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Tony-winning ‘Book of Mormon’ heavy on satire, gotta-sing music

Ask not for whom the doorbell tolls.

It tolls for everyone who’s been waiting with anticipatory glee for “The Book of Mormon,” which checks into The Smith Center’s Reynolds Hall Tuesday for an almost monthlong run.

Winner of nine 2011 Tony Awards, including best musical, “The Book of Mormon” takes a wildly irreverent approach to a seemingly saintly subject: the adventures of two young missionaries in Uganda.

Then again, “The Book of Mormon” could hardly be anything but irreverent, considering the show’s creative team, led by “South Park” creators Trey Parker and Matt Stone, who collaborated on the book and score with “Frozen” Oscar-winner Robert Lopez. (Lopez also knows a thing or two about musical satire, considering his roles as co-composer and co-lyricist of another cheeky Tony-winner, the “Sesame Street” spoof “Avenue Q.”)

Along with the religious satire, however, “The Book of Mormon” also boasts tongue-in-cheek numbers that salute classic gotta-sing, gotta-dance Broadway musicals. (Once upon a time, the showbiz bible Variety would have described them as “socko!”)

Consider “Turn It Off,” which begins as comforting advice on how to deal with inner conflict — “Turn it off like a light switch, just go click, it’s a cool little Mormon trick” — and concludes in brassy “big finish!” fashion, complete with missionaries tap-dancing their hearts out.

That kicky combination is one secret to the show’s success, according to Casey Nicholaw, who shared a Tony with Parker for best direction of a musical and won a second Tony for his choreography.

“What makes the show so successful is, it’s contemporary satire put in an old-fashioned package,” Nicholaw says during a telephone interview.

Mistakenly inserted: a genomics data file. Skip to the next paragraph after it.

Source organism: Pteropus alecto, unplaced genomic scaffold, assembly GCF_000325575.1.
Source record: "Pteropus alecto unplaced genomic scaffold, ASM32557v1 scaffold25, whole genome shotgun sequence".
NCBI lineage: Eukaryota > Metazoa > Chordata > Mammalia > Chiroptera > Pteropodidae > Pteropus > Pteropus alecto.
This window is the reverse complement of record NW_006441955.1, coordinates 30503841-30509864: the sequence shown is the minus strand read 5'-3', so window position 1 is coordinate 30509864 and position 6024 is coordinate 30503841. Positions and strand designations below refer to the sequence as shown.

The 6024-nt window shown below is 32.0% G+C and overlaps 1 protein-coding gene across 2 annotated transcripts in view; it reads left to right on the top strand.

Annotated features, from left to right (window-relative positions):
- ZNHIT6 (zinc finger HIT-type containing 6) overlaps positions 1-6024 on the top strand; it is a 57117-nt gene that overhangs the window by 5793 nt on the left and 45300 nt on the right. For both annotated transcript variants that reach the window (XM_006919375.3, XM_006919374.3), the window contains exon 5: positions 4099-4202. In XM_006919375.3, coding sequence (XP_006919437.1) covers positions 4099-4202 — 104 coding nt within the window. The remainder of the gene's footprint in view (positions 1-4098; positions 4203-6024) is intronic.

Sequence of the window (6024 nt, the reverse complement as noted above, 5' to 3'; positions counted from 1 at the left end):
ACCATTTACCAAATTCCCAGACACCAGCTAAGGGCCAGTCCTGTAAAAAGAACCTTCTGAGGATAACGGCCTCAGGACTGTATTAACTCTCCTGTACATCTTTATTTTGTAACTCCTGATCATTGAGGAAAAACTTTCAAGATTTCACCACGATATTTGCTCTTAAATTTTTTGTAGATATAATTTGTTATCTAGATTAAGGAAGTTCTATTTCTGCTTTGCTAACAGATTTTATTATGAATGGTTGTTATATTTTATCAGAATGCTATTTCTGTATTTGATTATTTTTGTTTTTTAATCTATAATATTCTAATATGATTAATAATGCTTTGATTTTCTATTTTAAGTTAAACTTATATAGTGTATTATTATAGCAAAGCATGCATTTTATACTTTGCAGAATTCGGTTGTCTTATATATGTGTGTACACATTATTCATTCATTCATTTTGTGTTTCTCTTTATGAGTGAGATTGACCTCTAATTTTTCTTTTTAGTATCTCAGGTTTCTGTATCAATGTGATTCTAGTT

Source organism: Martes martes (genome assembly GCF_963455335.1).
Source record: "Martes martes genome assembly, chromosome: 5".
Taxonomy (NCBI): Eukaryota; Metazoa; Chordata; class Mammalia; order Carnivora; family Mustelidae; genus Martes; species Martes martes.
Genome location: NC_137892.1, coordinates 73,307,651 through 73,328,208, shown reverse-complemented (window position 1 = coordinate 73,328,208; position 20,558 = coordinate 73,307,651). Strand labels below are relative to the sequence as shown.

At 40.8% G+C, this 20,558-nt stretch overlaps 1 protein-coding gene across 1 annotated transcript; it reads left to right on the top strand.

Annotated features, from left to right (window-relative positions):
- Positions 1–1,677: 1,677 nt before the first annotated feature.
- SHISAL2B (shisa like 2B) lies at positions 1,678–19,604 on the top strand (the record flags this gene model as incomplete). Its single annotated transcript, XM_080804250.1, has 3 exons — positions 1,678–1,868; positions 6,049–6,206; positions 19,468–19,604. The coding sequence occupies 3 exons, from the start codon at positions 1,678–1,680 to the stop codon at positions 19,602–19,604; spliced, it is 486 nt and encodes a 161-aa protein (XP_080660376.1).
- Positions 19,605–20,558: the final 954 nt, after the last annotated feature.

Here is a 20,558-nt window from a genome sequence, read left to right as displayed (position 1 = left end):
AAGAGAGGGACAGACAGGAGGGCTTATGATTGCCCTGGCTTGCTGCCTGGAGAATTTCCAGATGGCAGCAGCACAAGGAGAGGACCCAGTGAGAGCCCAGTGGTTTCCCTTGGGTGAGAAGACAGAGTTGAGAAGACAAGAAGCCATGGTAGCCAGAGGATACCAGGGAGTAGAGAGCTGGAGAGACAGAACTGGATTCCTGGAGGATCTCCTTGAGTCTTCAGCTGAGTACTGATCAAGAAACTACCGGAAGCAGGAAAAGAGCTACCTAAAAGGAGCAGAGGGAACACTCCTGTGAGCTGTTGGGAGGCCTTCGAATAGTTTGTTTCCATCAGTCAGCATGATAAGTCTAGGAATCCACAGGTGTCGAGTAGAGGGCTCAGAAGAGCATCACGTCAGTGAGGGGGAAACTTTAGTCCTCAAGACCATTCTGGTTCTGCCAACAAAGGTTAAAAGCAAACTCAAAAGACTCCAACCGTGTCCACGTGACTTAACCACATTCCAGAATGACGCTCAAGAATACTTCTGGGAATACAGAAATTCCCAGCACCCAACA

The director-choreographer will know Sunday whether he’ll have another Tony to add to the trophy case; Nicholaw is nominated this year for “Aladdin,” which provides “a bit of a contrast” with “Book of Mormon,” he acknowledges with a chuckle. “ ‘Aladdin’ has the same buoyant energy, but you won’t hear Aladdin and Jasmin swearing too much.”

Unlike “The Book of Mormon,” where the constant cussing had the show’s creators wondering — just a bit — about “what will people think of all the swearing,” Nicholaw recalls.

That is, until they stopped wondering, realizing “It’s satire — it’s making fun of everyone,” he observes.

Beyond that, “it ultimately has an uplifting ending,” Nicholaw points out, along with “a good message … that everyone can find a place” provided they have faith.

“People have appropriate fears — initially” about the show’s sharp satire, according to actor Cody Jamison Strand, who portrays one of “The Book of Mormon’s” main missionaries, the hopelessly hapless Elder Arnold Cunningham.

Those “people” initially included Strand’s father, the pastor at an Assembly of God church in Brandon, S.D.

So when Strand landed his dream-come-true first job out of college — in November 2012, as a standby in “Book of Mormon’s” first national tour — he called his mother first, suggesting she listen to the original cast album as preparation, Strand says in a telephone interview.